Marco Werman: Time now to talk stew and, let's be clear from the outset, this is not just any old stew. I'm talking about a Latin American favorite called Sancocho. The World's regular contributor Steve Dolinsky sent us this tasty postcard from Panama City.
Steve Dolinsky: Sancocho is basically a Latin American chicken stew. But it is the best Latin American chicken stew I've ever had, certainly next to what my mom used to make as a kid. Although, the ones down here don't have matzo balls in them.
They typically have gallina de patio and that translates literally as a â€œchicken of the yard.â€ Itâ€™s a free range chicken, so it tends to be a little tougher, which means Panamanians have to cook it a little longer. Before they add it to the pot, they rub it with something called culantro. A lot of people from the US, when they hear culantro, they think "oh no, you've mispronounced cilantro," but culantro is a very different herb. It's probably the length from the palm of my hand to the top of my middle finger but the width of a thumb. It's got a very different flavor, a different aroma. It's extremely popular here in Panama. I went out with a local chef, Francisco Castro, and he thinks culantro is the secret weapon for a good sancocho.
Francisco Castro: Itâ€™s got a really acid bite. But itâ€™s the flavor you're going to find in sancocho, even more than the chicken. Itâ€™s our traditional dish. Itâ€™s the flavor of Panama.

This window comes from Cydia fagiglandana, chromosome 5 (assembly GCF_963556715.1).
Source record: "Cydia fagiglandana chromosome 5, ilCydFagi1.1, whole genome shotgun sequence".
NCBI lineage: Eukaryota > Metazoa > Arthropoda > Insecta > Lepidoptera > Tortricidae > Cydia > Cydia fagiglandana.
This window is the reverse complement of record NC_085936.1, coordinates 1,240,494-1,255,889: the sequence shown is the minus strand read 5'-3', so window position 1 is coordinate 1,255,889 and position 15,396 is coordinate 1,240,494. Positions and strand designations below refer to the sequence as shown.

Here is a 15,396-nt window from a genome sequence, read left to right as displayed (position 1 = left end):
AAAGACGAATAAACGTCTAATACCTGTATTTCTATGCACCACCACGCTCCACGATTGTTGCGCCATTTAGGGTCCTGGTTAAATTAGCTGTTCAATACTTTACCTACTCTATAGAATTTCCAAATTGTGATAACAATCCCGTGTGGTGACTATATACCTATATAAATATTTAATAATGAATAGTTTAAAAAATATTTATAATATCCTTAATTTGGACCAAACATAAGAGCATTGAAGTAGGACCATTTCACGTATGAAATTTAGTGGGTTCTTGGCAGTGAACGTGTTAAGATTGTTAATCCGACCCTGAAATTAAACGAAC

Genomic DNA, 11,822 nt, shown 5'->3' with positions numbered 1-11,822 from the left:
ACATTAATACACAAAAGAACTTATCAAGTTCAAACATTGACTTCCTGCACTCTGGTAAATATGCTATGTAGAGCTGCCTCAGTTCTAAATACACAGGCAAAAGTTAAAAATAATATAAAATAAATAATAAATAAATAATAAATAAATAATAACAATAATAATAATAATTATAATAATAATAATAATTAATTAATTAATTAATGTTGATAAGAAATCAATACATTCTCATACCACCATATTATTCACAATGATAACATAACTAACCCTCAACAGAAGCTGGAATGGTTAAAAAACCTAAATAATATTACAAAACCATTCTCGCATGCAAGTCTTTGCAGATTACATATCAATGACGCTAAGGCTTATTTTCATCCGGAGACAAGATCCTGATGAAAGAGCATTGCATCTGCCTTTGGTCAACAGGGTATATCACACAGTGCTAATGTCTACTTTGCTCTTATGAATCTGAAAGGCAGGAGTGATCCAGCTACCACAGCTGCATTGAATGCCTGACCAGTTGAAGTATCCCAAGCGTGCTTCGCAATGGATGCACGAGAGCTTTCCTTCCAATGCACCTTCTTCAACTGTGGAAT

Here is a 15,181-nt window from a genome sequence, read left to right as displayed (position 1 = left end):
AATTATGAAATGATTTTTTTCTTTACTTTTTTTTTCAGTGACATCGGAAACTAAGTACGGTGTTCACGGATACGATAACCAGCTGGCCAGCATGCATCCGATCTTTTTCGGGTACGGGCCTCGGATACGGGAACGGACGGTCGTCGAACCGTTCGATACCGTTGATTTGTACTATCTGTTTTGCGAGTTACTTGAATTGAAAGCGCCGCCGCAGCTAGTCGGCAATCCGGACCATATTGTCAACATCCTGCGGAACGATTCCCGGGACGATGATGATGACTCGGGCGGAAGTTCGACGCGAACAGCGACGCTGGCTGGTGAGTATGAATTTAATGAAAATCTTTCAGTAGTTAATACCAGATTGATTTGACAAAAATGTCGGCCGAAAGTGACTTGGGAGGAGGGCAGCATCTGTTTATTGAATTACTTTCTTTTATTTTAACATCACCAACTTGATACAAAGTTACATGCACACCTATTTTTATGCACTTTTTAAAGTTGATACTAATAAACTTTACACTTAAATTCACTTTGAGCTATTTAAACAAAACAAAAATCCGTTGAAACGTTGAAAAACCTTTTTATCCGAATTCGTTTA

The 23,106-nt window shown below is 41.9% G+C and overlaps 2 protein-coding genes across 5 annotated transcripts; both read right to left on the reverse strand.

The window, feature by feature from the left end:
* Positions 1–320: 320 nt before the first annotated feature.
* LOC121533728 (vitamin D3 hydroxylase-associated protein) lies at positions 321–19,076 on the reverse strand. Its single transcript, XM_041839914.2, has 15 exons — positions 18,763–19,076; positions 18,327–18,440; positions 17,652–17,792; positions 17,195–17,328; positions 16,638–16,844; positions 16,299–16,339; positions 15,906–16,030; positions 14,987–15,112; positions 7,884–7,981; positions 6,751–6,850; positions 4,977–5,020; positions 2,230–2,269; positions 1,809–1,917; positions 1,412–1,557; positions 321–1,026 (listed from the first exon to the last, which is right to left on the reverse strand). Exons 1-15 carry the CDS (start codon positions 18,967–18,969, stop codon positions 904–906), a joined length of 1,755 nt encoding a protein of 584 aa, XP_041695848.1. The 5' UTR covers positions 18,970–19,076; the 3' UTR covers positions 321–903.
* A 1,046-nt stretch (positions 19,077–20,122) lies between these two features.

Dolinsky: So, thereâ€™s culantro, along with garlic and onion. They marinate the chicken in that, and then pour in water and add a couple of indigenous tubers. One is called Ã±ame; it's from the Yuca family, it's really starchy and white. The other is called Otoe, which I've never seen, although I think it's related to cassava, they've told me. They just let that simmer and steep and do a rolling boil. It's just this fascinating, delicious, comforting bowl of chicken stew that you would have breakfast, lunch, dinner or even when nursing a hangover.
It really is a national dish here because there's a real big influence from Spain here, which obviously is the chicken and some of the herbs, onions and garlic. But then when you get to the Caribbean side, they spice it up and they add aji chombo, which is kind of like an habanero. You also see more hot sauces in general over on that side.
Of course, everybody thinks theirs is the best version of it and, in fact, many of the chefs I've talked to her about where to get the best Sancocho in town will say "Well you haven't really had sancocho until you go and eat in the countryside.â€ Thatâ€™s where the â€œgrandma cookingâ€ begins, and they told me I have to eat it from a large, cast-iron pot with wood burning underneath it, having this long 45-minute to an hour and a half simmer/boil for this soup to really develop its flavors.
Today, Iâ€™m looking outside and it's a beautiful, sunny day. Itâ€™s at least 85 degrees and humid (which is not doing great things for my hair by the way,) so itâ€™s perplexing. You have this extremely hot and humid climate, and yet people are craving this hot, comforting bowl of chicken stew. I think itâ€™s kind of like when you're in warm climates, like Vietnam or India, you're eating spicy foods, it's helping you sweat a little bit. It's sort of like if youâ€™re from Panama, no matter what the temperature outside, sancocho just brings you back to a place of comfort and warmth and security, where everything feels right in the world. Panamanians just canâ€™t get enough of sancocho.
Marco Werman: Our food writer friend, Steve Dolinsky, sending us some good Sancocho vibes from Panama City.